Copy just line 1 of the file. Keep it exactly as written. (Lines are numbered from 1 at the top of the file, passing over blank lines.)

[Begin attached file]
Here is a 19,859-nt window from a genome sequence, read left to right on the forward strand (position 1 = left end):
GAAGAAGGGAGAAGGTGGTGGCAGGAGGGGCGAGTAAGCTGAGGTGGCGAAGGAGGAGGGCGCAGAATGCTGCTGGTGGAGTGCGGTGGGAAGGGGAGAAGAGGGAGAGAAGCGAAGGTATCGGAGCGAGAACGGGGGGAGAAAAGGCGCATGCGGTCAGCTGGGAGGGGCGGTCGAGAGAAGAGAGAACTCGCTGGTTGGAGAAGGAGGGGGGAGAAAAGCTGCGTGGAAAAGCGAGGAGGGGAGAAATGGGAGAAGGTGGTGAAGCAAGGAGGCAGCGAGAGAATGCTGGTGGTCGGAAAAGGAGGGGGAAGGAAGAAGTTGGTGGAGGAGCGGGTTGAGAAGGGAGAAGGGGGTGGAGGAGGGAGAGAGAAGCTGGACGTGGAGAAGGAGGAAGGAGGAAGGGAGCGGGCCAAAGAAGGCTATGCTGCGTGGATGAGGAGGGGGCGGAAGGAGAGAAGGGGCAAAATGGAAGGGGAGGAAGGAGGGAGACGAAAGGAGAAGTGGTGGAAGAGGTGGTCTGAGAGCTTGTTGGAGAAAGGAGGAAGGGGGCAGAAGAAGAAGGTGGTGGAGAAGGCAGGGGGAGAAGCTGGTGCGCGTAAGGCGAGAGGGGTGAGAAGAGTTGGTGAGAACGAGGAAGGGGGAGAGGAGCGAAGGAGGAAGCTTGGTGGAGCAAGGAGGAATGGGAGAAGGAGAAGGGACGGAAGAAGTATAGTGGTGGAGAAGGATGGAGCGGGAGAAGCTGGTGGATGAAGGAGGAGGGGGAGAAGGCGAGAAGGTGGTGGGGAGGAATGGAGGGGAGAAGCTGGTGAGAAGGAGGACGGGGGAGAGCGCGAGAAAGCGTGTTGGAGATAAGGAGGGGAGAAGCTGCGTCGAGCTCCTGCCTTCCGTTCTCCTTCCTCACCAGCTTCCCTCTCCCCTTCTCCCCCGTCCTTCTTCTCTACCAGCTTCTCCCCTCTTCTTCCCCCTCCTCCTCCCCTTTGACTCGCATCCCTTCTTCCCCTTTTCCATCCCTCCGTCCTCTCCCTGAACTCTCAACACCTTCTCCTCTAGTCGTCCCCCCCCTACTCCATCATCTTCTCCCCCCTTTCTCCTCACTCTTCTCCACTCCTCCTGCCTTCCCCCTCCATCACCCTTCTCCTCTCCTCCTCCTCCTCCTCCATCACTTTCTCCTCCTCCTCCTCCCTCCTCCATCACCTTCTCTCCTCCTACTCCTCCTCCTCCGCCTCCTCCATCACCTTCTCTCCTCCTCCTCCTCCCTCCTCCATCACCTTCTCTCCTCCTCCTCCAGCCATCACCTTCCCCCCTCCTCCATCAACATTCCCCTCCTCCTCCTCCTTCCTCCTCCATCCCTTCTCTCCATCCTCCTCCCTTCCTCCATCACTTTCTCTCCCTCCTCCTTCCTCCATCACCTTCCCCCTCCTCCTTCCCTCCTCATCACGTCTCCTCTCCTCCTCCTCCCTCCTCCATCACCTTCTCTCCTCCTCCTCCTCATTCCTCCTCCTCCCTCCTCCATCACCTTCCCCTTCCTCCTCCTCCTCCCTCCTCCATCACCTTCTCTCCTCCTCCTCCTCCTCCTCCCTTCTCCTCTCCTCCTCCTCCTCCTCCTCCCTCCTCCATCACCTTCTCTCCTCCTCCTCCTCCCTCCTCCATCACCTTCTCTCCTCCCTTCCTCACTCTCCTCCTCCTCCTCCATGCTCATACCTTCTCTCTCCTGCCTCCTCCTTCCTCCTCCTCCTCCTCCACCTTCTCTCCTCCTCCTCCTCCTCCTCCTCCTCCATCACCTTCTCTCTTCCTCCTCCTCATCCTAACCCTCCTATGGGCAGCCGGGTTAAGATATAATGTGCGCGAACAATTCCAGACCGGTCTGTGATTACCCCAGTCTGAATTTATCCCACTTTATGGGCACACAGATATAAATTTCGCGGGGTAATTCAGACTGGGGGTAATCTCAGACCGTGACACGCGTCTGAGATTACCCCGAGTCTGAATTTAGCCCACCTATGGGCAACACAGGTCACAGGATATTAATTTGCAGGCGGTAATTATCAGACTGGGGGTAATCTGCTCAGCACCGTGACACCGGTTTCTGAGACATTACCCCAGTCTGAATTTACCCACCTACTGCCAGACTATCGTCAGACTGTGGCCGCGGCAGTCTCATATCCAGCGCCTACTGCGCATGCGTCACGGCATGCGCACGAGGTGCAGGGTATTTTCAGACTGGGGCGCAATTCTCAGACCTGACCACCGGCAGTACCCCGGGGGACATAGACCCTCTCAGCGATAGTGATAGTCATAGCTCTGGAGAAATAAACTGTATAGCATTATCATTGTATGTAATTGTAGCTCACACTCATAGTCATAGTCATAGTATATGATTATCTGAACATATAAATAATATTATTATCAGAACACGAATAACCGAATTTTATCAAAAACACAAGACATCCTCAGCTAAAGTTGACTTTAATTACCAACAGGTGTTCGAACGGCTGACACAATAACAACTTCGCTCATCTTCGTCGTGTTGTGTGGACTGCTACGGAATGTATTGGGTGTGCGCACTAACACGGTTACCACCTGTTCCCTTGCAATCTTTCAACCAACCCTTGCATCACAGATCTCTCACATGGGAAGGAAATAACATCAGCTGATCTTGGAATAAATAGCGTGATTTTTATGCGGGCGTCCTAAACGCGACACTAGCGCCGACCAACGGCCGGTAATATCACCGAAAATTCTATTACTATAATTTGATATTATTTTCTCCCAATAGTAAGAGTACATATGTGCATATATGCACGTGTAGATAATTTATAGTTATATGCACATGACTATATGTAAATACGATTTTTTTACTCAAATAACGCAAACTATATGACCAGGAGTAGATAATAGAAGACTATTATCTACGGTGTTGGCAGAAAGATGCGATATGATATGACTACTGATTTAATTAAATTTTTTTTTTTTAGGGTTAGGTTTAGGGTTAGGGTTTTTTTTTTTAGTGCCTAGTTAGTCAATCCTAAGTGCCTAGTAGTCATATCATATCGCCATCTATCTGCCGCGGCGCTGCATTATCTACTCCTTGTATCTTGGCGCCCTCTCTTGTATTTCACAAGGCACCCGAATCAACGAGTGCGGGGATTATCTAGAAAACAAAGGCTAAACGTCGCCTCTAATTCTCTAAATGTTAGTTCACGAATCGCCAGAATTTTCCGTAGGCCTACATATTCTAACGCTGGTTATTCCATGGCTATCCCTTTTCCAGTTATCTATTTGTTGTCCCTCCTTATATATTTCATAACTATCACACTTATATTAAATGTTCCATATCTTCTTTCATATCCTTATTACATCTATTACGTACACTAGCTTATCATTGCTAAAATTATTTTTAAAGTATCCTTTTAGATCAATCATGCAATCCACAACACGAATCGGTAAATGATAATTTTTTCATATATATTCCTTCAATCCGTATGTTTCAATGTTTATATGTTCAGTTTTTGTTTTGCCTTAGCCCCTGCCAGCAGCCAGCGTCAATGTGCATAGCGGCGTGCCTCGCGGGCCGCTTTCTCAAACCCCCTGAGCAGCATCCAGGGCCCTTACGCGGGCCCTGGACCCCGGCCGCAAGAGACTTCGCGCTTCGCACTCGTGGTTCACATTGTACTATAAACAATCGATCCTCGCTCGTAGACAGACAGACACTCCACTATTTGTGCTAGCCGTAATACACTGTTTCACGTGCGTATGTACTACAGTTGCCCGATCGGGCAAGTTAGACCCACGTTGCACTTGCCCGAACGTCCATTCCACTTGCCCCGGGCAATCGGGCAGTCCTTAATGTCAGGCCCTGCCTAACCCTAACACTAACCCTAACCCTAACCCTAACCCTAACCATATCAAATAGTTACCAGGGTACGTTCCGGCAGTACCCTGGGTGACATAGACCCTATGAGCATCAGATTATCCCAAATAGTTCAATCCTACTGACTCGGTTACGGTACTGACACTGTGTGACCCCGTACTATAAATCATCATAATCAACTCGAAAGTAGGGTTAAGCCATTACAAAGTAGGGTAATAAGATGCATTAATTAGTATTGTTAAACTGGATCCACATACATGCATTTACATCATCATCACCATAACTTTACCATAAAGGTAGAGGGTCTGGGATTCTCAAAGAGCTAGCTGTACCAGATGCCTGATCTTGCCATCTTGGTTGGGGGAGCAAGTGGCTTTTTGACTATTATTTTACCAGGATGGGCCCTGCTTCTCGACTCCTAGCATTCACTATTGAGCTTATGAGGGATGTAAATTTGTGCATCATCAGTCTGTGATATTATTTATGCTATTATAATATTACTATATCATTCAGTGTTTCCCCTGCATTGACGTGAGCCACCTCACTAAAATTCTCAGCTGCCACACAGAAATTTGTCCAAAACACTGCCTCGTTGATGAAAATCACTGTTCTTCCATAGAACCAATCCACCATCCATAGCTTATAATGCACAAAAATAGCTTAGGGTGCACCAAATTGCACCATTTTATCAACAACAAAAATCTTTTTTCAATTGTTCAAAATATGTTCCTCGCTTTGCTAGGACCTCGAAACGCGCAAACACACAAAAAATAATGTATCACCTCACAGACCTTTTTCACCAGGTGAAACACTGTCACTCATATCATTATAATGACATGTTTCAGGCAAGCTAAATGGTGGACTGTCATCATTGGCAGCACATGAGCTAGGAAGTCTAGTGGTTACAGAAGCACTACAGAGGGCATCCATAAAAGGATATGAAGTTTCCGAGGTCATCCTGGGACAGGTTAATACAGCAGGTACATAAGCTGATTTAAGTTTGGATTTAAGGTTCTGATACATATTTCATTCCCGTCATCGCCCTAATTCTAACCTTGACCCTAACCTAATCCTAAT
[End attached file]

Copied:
Here is a 19,859-nt window from a genome sequence, read left to right on the forward strand (position 1 = left end):